• Is A of the same nature as B?
    • All B is of the same nature.
    • Therefore it is logical to conclude that all A is of the same nature as B.
    Then, if you prefer, we can discuss the nature of freedom before coming back to its implication on determinism. If you think it is more than just a semantic issue, I am willing to go into it first, as a stepping-stone to the other issue.

  6. K.

    K. Sober

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    Great, let's do this in style then!

    That's a very interesting model. But it seems to me it might just shift my problem -- which, perhaps, isn't even a problem to you. So at some earlier time, our protagonist has made some choice which puts him in a place today where he cannot possibly go and commit murder. For the sake of the argument, let's say that he converted to Christianity a year ago and fully habitualizes a Christian condemnation of murder. (For the sake of this argument, I am going to pretend that his aversion to murder is something somewhat specific, which it really isn't in our culture, and something that can be traced down to small rather than enormous sets of necessary causes, which is in reality unlikely. I don't think this changes the argument other than by making it easier to cope with.)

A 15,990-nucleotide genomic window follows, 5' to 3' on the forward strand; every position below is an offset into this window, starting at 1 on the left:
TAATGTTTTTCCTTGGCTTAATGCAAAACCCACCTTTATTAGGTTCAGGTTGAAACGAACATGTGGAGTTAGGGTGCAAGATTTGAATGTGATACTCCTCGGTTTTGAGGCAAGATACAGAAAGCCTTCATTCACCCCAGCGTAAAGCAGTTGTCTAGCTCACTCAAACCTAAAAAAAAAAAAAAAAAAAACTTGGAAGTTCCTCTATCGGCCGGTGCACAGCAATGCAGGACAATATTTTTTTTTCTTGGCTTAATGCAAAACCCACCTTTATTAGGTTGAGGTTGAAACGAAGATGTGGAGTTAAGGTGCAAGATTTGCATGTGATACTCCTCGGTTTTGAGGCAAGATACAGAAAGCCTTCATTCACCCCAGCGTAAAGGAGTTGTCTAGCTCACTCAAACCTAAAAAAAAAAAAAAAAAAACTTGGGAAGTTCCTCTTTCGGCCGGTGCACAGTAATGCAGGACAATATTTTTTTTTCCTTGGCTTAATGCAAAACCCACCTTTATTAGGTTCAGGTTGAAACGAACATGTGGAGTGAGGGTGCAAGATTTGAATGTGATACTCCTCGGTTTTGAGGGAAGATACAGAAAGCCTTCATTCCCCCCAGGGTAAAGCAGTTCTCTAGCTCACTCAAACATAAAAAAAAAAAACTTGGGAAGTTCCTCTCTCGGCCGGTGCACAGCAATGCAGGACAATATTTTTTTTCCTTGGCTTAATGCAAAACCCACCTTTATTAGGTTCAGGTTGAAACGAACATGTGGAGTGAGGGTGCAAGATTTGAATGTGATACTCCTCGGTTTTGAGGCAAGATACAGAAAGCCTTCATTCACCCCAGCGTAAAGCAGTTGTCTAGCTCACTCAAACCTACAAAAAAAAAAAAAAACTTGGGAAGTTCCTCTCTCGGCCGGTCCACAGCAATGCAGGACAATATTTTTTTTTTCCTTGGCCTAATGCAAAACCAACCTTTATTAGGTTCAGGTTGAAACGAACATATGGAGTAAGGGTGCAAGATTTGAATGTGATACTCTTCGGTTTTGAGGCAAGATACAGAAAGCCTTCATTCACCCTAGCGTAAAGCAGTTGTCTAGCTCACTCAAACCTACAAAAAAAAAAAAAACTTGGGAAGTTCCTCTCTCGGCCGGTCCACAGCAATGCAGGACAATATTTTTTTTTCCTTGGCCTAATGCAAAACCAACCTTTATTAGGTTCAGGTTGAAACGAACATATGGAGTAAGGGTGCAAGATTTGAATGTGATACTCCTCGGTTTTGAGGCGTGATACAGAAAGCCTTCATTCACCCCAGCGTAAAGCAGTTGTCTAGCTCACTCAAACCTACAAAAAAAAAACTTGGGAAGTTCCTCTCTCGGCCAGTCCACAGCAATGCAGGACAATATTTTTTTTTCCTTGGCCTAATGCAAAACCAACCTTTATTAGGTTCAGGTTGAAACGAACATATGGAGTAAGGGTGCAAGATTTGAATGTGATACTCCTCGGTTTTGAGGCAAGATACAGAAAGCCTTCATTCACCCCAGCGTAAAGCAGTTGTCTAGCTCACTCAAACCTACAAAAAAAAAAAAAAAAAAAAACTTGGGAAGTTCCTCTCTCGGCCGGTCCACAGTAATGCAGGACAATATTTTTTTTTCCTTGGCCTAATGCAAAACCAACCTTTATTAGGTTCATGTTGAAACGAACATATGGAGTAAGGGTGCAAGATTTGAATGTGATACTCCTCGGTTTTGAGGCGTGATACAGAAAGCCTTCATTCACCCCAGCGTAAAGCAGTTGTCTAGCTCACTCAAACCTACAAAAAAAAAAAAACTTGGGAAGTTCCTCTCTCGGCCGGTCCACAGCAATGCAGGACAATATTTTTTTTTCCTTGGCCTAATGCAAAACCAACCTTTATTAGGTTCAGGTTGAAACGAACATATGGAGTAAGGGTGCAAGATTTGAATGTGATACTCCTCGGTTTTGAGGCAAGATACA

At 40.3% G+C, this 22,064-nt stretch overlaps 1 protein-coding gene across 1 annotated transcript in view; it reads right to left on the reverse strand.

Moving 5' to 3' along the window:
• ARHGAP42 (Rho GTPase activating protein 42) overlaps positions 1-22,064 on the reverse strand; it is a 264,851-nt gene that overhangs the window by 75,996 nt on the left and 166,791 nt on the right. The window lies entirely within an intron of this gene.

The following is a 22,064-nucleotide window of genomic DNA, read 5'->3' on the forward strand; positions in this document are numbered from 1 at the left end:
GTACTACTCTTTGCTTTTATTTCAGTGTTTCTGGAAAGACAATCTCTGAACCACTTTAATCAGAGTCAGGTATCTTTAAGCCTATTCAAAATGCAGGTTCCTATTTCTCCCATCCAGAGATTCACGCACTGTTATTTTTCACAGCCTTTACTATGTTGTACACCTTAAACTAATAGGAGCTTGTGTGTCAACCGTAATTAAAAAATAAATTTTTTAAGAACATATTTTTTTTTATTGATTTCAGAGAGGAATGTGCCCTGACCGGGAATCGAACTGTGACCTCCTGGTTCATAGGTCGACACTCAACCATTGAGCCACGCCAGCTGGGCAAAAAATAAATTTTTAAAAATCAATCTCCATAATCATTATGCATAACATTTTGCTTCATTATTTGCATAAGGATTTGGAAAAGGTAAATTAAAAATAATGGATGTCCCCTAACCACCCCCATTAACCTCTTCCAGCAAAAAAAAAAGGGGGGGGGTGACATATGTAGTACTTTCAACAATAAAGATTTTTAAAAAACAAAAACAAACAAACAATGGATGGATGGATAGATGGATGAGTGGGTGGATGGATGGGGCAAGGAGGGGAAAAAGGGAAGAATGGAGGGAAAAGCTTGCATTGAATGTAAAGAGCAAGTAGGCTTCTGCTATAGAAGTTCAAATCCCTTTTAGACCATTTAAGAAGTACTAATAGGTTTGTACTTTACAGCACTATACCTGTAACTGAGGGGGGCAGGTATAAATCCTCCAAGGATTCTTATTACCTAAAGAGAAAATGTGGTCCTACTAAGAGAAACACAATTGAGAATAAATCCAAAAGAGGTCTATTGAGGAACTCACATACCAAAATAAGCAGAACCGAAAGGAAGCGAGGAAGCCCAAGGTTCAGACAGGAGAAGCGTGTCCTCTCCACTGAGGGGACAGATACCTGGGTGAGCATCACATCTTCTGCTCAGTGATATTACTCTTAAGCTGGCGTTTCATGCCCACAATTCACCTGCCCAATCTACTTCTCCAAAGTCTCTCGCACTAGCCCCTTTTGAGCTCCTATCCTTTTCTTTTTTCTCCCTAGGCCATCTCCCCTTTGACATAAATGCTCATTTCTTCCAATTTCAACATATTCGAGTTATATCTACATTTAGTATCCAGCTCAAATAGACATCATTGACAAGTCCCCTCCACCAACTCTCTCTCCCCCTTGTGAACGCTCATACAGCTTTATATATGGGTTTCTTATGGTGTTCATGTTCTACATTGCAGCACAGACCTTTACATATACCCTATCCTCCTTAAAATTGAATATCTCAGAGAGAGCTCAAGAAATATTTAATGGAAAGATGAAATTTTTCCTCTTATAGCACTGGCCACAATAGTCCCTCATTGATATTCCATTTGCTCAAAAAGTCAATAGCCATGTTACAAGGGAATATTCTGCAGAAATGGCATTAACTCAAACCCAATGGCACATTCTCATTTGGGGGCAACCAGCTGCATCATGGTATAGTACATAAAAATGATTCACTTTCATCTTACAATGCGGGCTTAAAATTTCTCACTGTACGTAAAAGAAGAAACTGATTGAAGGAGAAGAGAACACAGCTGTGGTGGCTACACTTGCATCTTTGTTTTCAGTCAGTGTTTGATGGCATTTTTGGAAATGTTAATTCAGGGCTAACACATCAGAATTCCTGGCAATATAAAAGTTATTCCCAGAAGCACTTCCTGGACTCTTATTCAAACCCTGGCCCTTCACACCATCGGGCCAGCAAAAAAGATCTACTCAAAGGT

But what kind of a choice was his conversion a year ago? I would expect that for such a major and meaningful decision, we are again facing a reflection of the man's whole character, his experiences, values, memories and so forth, as he was a year ago. In other words, not a donut choice, but another choice that makes sense only because and in as much as it is determined by previously established causes.

    Now I guess that if we break that choice down to smaller and smaller previous choices, we might eventually wind up with a chain of causes and effects culminating in a very minor seed, such as the arbitrary choice between two crime novels. Let's say that a decade ago, our protagonist chooses the novel with the priest investigator rather than the one with the journalist detective, becomes interested in some of the liturgy described, starts learning about the Church, reads up on the Bible for the first time in his life, joins a study circle, and is thus set on the path to his eventual condemnation of murder.

    With such a construction, we might consider his current aversion to murder a result of the kind of choice that can be considered free according to your model, if I understand it correctly. Choosing one of two almost equivalent novels is very similar to choosing a vanilla or a coconut donut. But this, to me, is as unsatisfying as was the original suspicion that the aversion to murder isn't connected to free will at all. By mere chance, without having the foggiest idea of the eventual consequences, this person decided ten years ago which novel to take to the beach, and ended up settling his moral beliefs.

    It seems to me that no matter how far down the timeline you shift the relevant decision, in your model it will always be either unfree, or trifling. I can't conceive of a decision that is both free and meaningful within the concepts you've outlined. Any meaningful choice is automatically one in which there is no lack of preference, unlike the complete lack of preference between two equally yummy donuts.

    Yes. I agree. But isn't that exactly the Hume-Kant revelation that started all of modern idealism?

    Yes, precisely so. Let me expand a bit on this by talking about coin flips.